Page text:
Newmont Ghana Gold Limited says it is committed to working with all relevant regulatory agencies to investigate the cause of death of tilapia fingerlings in one of its environmental control dams at its Ahafo mine area.
The company said in a statement made available to the Ghana News Agency that the results of both its internal and third party investigations into the case would be made public.
The statement explained that Newmont Ahafo mine, like other mines of its type elsewhere in the world, “uses small, artificial dams to control surface water run off and stop sediments entering natural water courses”.
There are four of such dams at the Ahafo mine.
The statement said over time, due to natural causes, the dams had developed a small fish population.
“With the end of a dry season with lower than normal rainfall and with high seasonal temperatures, the dam water chemistry has changed significantly.
“Isolated heavy storms at the beginning of the wet season cause rapid changes to water conditions and impose shocks to fish stocks and in some cases result in fish losses”, the gold mining company explained.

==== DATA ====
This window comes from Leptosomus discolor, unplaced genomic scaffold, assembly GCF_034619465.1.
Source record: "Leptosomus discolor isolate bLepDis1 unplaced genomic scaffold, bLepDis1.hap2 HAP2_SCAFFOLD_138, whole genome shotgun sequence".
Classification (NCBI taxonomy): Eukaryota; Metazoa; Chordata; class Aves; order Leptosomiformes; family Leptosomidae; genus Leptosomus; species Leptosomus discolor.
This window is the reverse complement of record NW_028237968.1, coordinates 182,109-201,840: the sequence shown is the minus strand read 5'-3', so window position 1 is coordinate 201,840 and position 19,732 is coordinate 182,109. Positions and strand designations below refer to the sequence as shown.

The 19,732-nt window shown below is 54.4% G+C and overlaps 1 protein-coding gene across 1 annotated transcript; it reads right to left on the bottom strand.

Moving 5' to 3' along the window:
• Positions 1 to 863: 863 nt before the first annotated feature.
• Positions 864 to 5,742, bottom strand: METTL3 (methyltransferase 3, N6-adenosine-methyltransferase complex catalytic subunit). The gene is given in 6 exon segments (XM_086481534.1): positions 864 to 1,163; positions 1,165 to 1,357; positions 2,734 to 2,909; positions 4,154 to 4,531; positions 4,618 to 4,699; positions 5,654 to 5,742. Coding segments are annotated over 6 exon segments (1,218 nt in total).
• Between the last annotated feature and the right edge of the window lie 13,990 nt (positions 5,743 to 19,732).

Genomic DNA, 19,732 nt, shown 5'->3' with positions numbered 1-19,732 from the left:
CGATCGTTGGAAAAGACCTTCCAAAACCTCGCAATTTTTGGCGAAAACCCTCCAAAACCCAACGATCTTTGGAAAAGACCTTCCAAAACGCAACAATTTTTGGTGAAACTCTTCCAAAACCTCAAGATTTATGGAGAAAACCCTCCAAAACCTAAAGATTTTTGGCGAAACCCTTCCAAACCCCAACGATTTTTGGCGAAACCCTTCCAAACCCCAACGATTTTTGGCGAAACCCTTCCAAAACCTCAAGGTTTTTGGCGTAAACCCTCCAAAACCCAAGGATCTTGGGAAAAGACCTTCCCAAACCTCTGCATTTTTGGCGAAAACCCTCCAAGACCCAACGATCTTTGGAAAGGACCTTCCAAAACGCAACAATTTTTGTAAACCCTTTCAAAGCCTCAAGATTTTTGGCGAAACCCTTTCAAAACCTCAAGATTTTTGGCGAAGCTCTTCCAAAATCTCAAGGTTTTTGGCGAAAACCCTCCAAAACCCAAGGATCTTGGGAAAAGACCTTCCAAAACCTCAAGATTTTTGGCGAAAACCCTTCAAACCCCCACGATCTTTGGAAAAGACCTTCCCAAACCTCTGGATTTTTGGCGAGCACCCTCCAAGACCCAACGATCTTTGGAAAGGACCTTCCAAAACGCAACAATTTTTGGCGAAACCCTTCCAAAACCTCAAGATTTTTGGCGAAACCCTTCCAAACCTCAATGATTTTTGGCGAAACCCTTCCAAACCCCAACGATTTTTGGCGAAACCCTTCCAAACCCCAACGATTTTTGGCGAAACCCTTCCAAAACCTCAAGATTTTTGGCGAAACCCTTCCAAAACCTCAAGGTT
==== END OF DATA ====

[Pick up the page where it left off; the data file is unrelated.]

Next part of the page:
Last week, mine personnel discovered a similar case of the death of tilapia fingerlings in one of the dams.
The company said the Ahafo mine environment department had informed the EPA and the mines department and samples of the water and the dead fishes had been taken for laboratory analysis internally and also for the third party investigation.
It said such an incident occurred last year at one of the dams, but toxicological analysis by the Ghana Standard Board found no evidence of pesticide or poisons as the causes of death of the fishes.
The statement gave the assurance that Newmont Ghana was fully committed to the highest standards of environmental stewardship and disclosing all aspects of its mine operations in Ghana.—GNA